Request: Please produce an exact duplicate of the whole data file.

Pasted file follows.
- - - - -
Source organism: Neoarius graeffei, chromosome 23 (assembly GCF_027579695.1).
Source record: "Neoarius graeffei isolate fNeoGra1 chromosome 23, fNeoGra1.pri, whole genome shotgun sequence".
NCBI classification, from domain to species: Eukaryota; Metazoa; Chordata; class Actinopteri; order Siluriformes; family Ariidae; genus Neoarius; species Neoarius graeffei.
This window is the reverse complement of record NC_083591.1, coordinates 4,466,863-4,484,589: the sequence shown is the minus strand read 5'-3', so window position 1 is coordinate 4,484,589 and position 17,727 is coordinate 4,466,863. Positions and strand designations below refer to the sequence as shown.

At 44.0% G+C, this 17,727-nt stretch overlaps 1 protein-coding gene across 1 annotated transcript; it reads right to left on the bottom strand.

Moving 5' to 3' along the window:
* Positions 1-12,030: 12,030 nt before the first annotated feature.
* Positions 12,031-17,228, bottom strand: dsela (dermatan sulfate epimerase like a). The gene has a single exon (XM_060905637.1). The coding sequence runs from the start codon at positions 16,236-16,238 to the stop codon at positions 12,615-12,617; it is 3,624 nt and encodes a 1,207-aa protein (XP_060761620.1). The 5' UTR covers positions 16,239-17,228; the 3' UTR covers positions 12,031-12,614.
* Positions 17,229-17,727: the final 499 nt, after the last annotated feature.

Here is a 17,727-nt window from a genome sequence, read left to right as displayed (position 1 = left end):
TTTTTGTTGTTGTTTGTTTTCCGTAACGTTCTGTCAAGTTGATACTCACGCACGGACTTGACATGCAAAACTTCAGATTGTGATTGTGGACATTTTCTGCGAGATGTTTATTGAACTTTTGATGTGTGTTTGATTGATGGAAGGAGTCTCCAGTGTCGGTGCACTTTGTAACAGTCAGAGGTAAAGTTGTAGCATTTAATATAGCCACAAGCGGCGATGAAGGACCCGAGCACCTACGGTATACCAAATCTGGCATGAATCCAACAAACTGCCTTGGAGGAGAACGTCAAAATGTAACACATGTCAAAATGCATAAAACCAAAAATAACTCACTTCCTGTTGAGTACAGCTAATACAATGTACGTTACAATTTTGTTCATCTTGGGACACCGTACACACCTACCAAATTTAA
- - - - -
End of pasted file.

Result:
Source organism: Neoarius graeffei, chromosome 23 (assembly GCF_027579695.1).
Source record: "Neoarius graeffei isolate fNeoGra1 chromosome 23, fNeoGra1.pri, whole genome shotgun sequence".
NCBI classification, from domain to species: Eukaryota; Metazoa; Chordata; class Actinopteri; order Siluriformes; family Ariidae; genus Neoarius; species Neoarius graeffei.
This window is the reverse complement of record NC_083591.1, coordinates 4,466,863-4,484,589: the sequence shown is the minus strand read 5'-3', so window position 1 is coordinate 4,484,589 and position 17,727 is coordinate 4,466,863. Positions and strand designations below refer to the sequence as shown.

At 44.0% G+C, this 17,727-nt stretch overlaps 1 protein-coding gene across 1 annotated transcript; it reads right to left on the bottom strand.

Moving 5' to 3' along the window:
* Positions 1-12,030: 12,030 nt before the first annotated feature.
* Positions 12,031-17,228, bottom strand: dsela (dermatan sulfate epimerase like a). The gene has a single exon (XM_060905637.1). The coding sequence runs from the start codon at positions 16,236-16,238 to the stop codon at positions 12,615-12,617; it is 3,624 nt and encodes a 1,207-aa protein (XP_060761620.1). The 5' UTR covers positions 16,239-17,228; the 3' UTR covers positions 12,031-12,614.
* Positions 17,229-17,727: the final 499 nt, after the last annotated feature.

Here is a 17,727-nt window from a genome sequence, read left to right as displayed (position 1 = left end):
TTTTTGTTGTTGTTTGTTTTCCGTAACGTTCTGTCAAGTTGATACTCACGCACGGACTTGACATGCAAAACTTCAGATTGTGATTGTGGACATTTTCTGCGAGATGTTTATTGAACTTTTGATGTGTGTTTGATTGATGGAAGGAGTCTCCAGTGTCGGTGCACTTTGTAACAGTCAGAGGTAAAGTTGTAGCATTTAATATAGCCACAAGCGGCGATGAAGGACCCGAGCACCTACGGTATACCAAATCTGGCATGAATCCAACAAACTGCCTTGGAGGAGAACGTCAAAATGTAACACATGTCAAAATGCATAAAACCAAAAATAACTCACTTCCTGTTGAGTACAGCTAATACAATGTACGTTACAATTTTGTTCATCTTGGGACACCGTACACACCTACCAAATTTAA